AN INSIDE LOOK AT “DIE LINKE”
Cornelia Hildebrandt - October 2012
The German political party DIE LINKE (Left Party) was established in 2007 as a merger of two previously independent parties: the Party of Democratic Socialism (PDS), founded in 1990 and predominantly anchored in East Germany, and the Electoral Alternative for Labor and Social Justice, founded in 2004 in the western part of the Republic. Since it was founded, the party has raced from success to success in state as well as national elections, the high point being its reelection to the Bundestag in 2009 with 11.9% of the votes for 76 seats. That success definitively established the party and fundamentally changed the German political landscape.
Ultimately, however, the party has had to accept losses in the state assembly elections. Its position is paradoxical: In a situation where the financial and economic crisis, austerity policies within the European Union, ongoing attacks on social achievements, and the participation of the German military in the war in Afghanistan should benefit a progressive approach based on generally accepted ideas, DIE LINKE has to fight to maintain popularity.
Cornelia Hildebrandt, deputy director of the Rosa Luxemburg Foundation’s Institute for Social Analysis, studied DIE LINKE’s situation—its creation and position within the party system, its voters, and its members—prior to its last party conference in June 2012, when a new party leadership, led by co-chairs Katja Kipping and Bernd Riexinger, was elected. She particularly focused on internal party discussions about controversial issues: analysis of capitalism and distribution of property, interests and key internal party questions, and the ongoing debate around participation in the government on a state level.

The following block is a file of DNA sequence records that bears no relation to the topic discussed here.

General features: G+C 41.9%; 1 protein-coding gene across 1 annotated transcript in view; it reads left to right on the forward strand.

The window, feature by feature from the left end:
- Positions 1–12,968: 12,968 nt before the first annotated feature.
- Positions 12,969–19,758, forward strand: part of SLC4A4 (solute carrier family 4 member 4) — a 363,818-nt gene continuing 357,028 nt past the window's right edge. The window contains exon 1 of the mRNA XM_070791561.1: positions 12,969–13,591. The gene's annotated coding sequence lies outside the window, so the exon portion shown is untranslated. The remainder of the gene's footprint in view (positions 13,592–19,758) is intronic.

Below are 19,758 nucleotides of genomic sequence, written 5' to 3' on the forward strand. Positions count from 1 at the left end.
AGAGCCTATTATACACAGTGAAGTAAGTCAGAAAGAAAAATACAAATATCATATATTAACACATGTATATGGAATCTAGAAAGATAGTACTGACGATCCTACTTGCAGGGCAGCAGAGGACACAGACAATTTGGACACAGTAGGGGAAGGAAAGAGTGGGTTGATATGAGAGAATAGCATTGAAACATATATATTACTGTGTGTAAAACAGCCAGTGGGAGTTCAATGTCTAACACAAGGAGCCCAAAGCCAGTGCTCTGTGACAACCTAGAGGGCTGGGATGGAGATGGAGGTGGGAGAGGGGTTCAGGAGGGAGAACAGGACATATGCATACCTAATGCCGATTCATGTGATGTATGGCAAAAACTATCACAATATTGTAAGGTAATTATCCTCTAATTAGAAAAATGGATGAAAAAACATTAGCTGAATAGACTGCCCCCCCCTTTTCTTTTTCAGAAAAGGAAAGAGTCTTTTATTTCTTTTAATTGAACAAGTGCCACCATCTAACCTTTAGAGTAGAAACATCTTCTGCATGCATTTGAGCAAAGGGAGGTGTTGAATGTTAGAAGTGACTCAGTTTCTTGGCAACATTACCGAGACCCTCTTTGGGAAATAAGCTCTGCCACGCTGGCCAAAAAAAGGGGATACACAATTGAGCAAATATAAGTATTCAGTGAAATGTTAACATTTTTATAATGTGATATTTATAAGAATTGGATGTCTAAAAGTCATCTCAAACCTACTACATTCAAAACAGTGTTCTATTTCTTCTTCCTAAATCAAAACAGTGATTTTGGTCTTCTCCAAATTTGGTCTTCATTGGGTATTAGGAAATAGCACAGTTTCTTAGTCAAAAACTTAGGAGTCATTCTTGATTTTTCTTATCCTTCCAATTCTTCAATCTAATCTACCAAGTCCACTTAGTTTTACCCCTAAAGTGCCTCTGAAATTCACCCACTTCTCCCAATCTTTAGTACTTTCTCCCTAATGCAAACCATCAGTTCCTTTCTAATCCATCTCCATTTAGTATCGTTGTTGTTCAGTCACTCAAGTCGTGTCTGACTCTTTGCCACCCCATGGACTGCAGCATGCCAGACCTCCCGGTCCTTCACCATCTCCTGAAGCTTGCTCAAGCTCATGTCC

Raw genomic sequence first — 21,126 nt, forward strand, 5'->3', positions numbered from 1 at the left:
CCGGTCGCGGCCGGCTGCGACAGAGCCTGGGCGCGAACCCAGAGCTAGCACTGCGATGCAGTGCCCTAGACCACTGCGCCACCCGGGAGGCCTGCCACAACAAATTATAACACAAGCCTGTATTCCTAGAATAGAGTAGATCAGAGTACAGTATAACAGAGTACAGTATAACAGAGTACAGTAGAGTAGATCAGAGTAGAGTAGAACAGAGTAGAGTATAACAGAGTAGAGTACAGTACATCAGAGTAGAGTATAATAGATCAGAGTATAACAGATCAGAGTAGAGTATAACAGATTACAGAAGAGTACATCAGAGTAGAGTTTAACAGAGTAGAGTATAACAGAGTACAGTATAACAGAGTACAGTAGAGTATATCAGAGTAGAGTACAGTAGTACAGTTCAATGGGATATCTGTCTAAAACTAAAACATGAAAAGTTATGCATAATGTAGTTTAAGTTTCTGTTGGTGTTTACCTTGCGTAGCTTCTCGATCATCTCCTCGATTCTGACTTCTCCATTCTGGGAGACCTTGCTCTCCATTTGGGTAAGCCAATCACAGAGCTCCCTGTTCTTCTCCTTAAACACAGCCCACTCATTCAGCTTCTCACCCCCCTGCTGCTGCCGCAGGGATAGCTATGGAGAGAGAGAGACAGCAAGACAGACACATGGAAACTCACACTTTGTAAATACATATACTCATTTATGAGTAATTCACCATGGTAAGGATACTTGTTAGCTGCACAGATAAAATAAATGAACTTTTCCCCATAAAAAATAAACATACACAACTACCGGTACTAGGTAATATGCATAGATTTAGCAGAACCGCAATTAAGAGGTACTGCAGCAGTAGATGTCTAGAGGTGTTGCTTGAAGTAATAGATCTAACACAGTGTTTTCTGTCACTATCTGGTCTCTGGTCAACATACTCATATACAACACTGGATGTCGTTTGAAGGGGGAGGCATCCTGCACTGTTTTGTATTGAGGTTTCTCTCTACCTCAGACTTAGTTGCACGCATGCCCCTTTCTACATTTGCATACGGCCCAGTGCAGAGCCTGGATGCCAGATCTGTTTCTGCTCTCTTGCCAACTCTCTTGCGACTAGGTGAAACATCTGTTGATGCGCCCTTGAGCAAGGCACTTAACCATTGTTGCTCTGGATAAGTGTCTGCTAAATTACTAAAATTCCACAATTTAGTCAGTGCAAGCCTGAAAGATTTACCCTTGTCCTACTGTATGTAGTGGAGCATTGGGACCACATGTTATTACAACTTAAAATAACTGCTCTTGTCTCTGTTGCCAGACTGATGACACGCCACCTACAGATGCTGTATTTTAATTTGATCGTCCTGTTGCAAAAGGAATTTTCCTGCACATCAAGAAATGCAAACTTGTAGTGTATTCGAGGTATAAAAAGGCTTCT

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The Russian Revolution is usually considered a watershed between the “long” 19th and the “short” 20th century. What Eric Hobsbawm referred to as the “Age of Extremes” was consequently initiated by the events in Russia that obviously had a tremendous impact on the United States as well; especially when it comes to the U.S. perception of revolutions and communism as two determining and “dangerous” factors......
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